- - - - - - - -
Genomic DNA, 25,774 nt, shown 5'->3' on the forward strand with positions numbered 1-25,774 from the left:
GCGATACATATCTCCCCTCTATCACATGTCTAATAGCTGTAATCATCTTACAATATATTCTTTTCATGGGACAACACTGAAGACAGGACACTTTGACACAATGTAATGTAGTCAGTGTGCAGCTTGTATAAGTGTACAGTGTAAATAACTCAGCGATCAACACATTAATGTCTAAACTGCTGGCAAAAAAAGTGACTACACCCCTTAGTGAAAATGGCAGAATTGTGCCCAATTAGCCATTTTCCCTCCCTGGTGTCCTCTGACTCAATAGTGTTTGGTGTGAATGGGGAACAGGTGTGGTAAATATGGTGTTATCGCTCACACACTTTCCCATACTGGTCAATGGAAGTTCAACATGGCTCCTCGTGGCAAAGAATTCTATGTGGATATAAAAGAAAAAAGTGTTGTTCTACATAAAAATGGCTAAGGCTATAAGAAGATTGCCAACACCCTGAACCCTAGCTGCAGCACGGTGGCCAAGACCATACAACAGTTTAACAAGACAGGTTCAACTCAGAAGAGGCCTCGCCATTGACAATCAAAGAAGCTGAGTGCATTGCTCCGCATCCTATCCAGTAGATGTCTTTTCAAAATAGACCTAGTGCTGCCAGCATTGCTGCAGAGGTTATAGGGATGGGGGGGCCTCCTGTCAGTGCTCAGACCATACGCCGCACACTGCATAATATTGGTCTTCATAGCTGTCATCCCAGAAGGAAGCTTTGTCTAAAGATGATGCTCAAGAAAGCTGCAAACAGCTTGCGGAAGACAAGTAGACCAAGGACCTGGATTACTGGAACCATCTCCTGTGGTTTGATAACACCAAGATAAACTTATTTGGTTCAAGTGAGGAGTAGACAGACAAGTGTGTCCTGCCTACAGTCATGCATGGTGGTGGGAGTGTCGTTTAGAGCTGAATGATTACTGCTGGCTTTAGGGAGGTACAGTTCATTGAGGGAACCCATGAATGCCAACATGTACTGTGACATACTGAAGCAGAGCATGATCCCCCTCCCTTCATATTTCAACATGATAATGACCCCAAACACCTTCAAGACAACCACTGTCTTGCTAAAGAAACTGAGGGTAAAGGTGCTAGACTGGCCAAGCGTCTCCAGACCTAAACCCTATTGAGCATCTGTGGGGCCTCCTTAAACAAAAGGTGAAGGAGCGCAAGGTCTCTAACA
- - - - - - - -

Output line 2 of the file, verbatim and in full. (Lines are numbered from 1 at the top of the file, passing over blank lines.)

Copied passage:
GCGATACATATCTCCCCTCTATCACATGTCTAATAGCTGTAATCATCTTACAATATATTCTTTTCATGGGACAACACTGAAGACAGGACACTTTGACACAATGTAATGTAGTCAGTGTGCAGCTTGTATAAGTGTACAGTGTAAATAACTCAGCGATCAACACATTAATGTCTAAACTGCTGGCAAAAAAAGTGACTACACCCCTTAGTGAAAATGGCAGAATTGTGCCCAATTAGCCATTTTCCCTCCCTGGTGTCCTCTGACTCAATAGTGTTTGGTGTGAATGGGGAACAGGTGTGGTAAATATGGTGTTATCGCTCACACACTTTCCCATACTGGTCAATGGAAGTTCAACATGGCTCCTCGTGGCAAAGAATTCTATGTGGATATAAAAGAAAAAAGTGTTGTTCTACATAAAAATGGCTAAGGCTATAAGAAGATTGCCAACACCCTGAACCCTAGCTGCAGCACGGTGGCCAAGACCATACAACAGTTTAACAAGACAGGTTCAACTCAGAAGAGGCCTCGCCATTGACAATCAAAGAAGCTGAGTGCATTGCTCCGCATCCTATCCAGTAGATGTCTTTTCAAAATAGACCTAGTGCTGCCAGCATTGCTGCAGAGGTTATAGGGATGGGGGGGCCTCCTGTCAGTGCTCAGACCATACGCCGCACACTGCATAATATTGGTCTTCATAGCTGTCATCCCAGAAGGAAGCTTTGTCTAAAGATGATGCTCAAGAAAGCTGCAAACAGCTTGCGGAAGACAAGTAGACCAAGGACCTGGATTACTGGAACCATCTCCTGTGGTTTGATAACACCAAGATAAACTTATTTGGTTCAAGTGAGGAGTAGACAGACAAGTGTGTCCTGCCTACAGTCATGCATGGTGGTGGGAGTGTCGTTTAGAGCTGAATGATTACTGCTGGCTTTAGGGAGGTACAGTTCATTGAGGGAACCCATGAATGCCAACATGTACTGTGACATACTGAAGCAGAGCATGATCCCCCTCCCTTCATATTTCAACATGATAATGACCCCAAACACCTTCAAGACAACCACTGTCTTGCTAAAGAAACTGAGGGTAAAGGTGCTAGACTGGCCAAGCGTCTCCAGACCTAAACCCTATTGAGCATCTGTGGGGCCTCCTTAAACAAAAGGTGAAGGAGCGCAAGGTCTCTAACA